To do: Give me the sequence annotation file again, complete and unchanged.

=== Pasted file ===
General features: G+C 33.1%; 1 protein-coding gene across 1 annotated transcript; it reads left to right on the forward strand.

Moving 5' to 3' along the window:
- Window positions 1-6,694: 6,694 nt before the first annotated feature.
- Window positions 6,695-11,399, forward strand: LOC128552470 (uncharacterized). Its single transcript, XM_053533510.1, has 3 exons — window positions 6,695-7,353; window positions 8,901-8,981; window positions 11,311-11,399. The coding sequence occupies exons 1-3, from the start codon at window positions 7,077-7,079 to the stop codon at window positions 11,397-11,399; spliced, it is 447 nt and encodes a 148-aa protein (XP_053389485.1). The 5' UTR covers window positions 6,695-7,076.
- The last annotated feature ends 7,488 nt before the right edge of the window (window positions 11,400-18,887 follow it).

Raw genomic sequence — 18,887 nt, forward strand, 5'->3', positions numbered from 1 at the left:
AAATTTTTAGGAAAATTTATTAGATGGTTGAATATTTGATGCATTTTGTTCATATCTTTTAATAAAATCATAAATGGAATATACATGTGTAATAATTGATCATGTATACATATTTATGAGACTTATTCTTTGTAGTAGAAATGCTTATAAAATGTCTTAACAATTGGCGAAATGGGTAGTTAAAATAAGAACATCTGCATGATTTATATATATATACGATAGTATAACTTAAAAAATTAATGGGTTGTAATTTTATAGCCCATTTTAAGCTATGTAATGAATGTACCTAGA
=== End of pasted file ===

General features: G+C 33.1%; 1 protein-coding gene across 1 annotated transcript; it reads left to right on the forward strand.

Moving 5' to 3' along the window:
- Window positions 1-6,694: 6,694 nt before the first annotated feature.
- Window positions 6,695-11,399, forward strand: LOC128552470 (uncharacterized). Its single transcript, XM_053533510.1, has 3 exons — window positions 6,695-7,353; window positions 8,901-8,981; window positions 11,311-11,399. The coding sequence occupies exons 1-3, from the start codon at window positions 7,077-7,079 to the stop codon at window positions 11,397-11,399; spliced, it is 447 nt and encodes a 148-aa protein (XP_053389485.1). The 5' UTR covers window positions 6,695-7,076.
- The last annotated feature ends 7,488 nt before the right edge of the window (window positions 11,400-18,887 follow it).

Raw genomic sequence — 18,887 nt, forward strand, 5'->3', positions numbered from 1 at the left:
AAATTTTTAGGAAAATTTATTAGATGGTTGAATATTTGATGCATTTTGTTCATATCTTTTAATAAAATCATAAATGGAATATACATGTGTAATAATTGATCATGTATACATATTTATGAGACTTATTCTTTGTAGTAGAAATGCTTATAAAATGTCTTAACAATTGGCGAAATGGGTAGTTAAAATAAGAACATCTGCATGATTTATATATATATACGATAGTATAACTTAAAAAATTAATGGGTTGTAATTTTATAGCCCATTTTAAGCTATGTAATGAATGTACCTAGA